Critical Faculties: Teaching with the Hood's Collections is a special exhibition organized by faculty of the museum's four constituent academic departments at the College-Anthropology, Art History, Classics and Studio Art. The show, which will run through March 13, illustrates the Hood's primary mission as a teaching museum through a series of four distinct installations that represents each discipline's approach to teaching with art.
The Anthropology Department installation explores a variety of opportunities for study with the collection, featuring the Hood's pre-Hispanic Mesoamerican tools and obsidian jewelry from Mexico and Central America; an array of important ancestral boards and contemporary paintings from Papua New Guinea; and an intriguing selection of heavily symbolic African objects.
Art history professors often hold classes in the museum galleries, making use of the permanent collections and changing exhibitions to introduce students to the art and material artifacts of cultures near and far. The department's installation pays tribute to pre-modern and early modern modes of museum exhibition, evoking cultural memories both of the Wunderkammer (cabinet of curiosities) and of the ways in which paintings and sculptures were shown at the salons of the 18th- and 19th-century art academies. By breaking down geographical and cultural hierarchies-between artifacts and art, Western and non-Western origins, male and female artists-the installation strives to remind viewers of the museum's power to organize knowledge and provoke thought.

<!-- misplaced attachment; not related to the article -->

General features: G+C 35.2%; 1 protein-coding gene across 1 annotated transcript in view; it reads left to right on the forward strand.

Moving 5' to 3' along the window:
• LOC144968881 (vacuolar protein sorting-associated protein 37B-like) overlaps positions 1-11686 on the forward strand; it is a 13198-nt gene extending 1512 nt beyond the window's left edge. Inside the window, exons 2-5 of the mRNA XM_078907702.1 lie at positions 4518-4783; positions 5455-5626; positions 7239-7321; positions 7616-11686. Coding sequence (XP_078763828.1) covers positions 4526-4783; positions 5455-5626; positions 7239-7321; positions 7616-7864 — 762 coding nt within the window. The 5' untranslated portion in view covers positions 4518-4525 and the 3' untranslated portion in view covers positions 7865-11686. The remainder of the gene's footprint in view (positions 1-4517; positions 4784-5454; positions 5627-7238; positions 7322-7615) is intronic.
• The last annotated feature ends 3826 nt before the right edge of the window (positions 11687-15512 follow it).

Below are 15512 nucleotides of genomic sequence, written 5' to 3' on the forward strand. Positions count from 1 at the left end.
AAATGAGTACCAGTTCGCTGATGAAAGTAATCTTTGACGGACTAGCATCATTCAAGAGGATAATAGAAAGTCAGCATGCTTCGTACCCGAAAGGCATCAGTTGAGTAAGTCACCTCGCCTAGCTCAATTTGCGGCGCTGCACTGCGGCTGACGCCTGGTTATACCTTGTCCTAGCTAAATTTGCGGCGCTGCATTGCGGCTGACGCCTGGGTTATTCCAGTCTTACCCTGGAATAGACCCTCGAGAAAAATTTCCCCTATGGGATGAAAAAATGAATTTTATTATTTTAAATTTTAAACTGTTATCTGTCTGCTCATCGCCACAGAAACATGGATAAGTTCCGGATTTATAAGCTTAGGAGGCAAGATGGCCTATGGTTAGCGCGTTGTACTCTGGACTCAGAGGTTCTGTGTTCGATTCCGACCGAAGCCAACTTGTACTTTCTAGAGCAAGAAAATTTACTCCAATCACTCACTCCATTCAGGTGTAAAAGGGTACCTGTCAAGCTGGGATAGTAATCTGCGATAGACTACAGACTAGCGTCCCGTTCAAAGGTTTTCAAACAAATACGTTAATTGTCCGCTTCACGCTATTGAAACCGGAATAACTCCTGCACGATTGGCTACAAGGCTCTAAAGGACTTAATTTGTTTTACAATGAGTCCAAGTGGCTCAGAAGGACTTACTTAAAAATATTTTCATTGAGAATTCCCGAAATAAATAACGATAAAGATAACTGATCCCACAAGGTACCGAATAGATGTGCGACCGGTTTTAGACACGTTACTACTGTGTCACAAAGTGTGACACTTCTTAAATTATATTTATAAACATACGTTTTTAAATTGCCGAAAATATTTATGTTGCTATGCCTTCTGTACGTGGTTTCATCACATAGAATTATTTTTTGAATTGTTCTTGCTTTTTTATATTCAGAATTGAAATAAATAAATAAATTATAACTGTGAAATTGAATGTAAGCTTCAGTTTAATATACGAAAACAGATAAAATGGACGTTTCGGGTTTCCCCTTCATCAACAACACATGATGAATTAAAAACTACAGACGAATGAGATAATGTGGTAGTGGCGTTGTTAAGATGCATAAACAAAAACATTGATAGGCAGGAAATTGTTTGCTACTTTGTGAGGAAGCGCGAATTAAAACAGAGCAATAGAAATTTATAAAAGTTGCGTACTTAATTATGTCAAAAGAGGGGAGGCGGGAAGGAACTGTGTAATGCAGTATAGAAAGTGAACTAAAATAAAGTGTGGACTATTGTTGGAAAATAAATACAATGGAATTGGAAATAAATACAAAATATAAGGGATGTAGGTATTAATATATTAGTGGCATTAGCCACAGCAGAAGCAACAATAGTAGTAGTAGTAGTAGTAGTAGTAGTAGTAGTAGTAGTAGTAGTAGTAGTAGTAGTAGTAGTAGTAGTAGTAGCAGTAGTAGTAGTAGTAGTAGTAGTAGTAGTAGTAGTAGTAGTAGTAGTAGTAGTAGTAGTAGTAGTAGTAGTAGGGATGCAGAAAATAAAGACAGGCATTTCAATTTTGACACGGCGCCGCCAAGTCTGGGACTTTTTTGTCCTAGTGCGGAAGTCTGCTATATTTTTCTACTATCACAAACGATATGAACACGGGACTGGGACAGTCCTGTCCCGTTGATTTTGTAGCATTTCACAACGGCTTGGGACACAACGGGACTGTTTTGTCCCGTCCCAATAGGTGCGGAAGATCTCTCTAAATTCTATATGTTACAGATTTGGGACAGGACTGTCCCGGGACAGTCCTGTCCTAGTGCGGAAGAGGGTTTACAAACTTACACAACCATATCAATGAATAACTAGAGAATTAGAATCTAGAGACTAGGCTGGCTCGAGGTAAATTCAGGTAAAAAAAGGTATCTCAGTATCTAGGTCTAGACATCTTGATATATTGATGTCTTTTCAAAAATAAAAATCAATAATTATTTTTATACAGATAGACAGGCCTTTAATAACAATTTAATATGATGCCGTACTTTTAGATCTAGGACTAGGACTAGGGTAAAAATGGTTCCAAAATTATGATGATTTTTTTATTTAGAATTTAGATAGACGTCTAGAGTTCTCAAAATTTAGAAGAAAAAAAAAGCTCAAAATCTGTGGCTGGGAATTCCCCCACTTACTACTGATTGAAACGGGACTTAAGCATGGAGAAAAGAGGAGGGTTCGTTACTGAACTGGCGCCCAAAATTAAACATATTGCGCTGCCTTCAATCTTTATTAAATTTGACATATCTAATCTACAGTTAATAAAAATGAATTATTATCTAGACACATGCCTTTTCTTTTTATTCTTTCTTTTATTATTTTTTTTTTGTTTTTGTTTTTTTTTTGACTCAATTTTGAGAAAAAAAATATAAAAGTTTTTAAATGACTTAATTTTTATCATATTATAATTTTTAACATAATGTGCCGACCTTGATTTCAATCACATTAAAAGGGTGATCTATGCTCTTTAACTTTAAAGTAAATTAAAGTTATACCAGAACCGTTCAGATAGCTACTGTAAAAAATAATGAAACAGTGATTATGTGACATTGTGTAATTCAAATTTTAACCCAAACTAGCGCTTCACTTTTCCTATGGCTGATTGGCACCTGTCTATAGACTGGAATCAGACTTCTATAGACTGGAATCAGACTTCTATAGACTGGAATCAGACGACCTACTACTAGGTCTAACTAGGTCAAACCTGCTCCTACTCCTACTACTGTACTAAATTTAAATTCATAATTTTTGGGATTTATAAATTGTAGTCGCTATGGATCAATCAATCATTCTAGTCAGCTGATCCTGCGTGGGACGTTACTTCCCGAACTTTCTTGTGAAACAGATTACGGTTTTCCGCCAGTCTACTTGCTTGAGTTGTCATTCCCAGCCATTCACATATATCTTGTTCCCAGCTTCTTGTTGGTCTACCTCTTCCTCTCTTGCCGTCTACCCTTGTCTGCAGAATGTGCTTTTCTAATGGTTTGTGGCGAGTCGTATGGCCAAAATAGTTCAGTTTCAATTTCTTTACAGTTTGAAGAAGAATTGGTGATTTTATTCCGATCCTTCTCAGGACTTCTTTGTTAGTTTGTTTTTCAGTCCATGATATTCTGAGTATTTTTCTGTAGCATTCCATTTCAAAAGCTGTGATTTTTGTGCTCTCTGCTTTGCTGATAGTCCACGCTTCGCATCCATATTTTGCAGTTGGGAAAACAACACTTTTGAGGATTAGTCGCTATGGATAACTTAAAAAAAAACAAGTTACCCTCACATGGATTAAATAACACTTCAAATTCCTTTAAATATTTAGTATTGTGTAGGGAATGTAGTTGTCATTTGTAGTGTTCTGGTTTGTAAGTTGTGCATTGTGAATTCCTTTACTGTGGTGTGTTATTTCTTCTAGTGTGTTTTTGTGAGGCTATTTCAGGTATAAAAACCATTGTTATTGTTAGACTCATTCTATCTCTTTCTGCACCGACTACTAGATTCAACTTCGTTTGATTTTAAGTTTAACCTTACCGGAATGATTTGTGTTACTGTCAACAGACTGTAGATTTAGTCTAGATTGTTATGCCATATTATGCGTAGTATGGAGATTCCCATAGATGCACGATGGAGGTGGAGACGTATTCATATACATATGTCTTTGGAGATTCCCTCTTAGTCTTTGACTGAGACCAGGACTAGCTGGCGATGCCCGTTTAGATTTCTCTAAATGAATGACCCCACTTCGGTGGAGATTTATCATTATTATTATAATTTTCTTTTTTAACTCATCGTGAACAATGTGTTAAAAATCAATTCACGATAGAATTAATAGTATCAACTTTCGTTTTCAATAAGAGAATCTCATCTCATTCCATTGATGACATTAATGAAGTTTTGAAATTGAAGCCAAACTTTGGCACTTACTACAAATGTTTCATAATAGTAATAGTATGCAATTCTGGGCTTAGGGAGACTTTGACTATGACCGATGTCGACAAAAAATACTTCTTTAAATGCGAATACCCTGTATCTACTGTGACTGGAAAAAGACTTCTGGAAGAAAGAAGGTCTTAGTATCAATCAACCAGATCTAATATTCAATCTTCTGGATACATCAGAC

The museum's ancient Greek and Roman coins, Cypriot and Greek pottery, and Cypriot and Roman sculpture have regularly served as the focus of study for students in an introductory course on classical archaeology. Classics students have also played a role in the selection of objects in the portion of the Kim Gallery devoted to ancient Mediterranean art. Their installation explores the history of portraiture and the classical tradition through ancient imperial Roman coins and medals, Cypriot and Roman sculptures, and Italian prints and portrait paintings. Highlights include coins and medals depicting the legacy of Alexander the Great, depictions of Julius Caesar and other Roman legends; an 18th-century print by Giovanni Battista Piranesi showing the principal elevation of the Column of Trajan in Rome; an engraving by Hendrick Goltzius; and the eighteenth-century portrait painting of Robert Clements with a bust of Homer by Pompeo Batoni.
Studio art faculty members frequently bring their classes to the Bernstein Study-Storage Center where students can examine paintings, sculptures, drawings and photographs for appreciation of the artist's touch, marks and color as well as the physical properties of media. Students often copy objects from the collection-a process that informs their own creative work.
Student works inspired by permanent collection items are featured in this installation. Highlights include paintings by students based on Alice Neel's portrait Daniel Algis Alkaitis, architectural computer renderings inspired by Pablo Picasso's painting Guitar on a Table, student prints reflecting their study of the Hood's collection, and photography by established artists as well as recent Dartmouth graduates that demonstrates the evolution of this art form.
The Hood Museum of Art is open Tuesday through Saturday, 10 a.m. to 5 p.m., with evening hours on Wednesday until 9; Sunday, 12 to 5 p.m. Admission is free. The museum galleries and the Arthur M. Loew Auditorium are wheelchair accessible. For information, directions, or to search the collections, please visit the museum's Web site or call 646-2808.
By SHARON REED
Questions or comments about this article? We welcome your feedback.
Last Updated: 12/17/08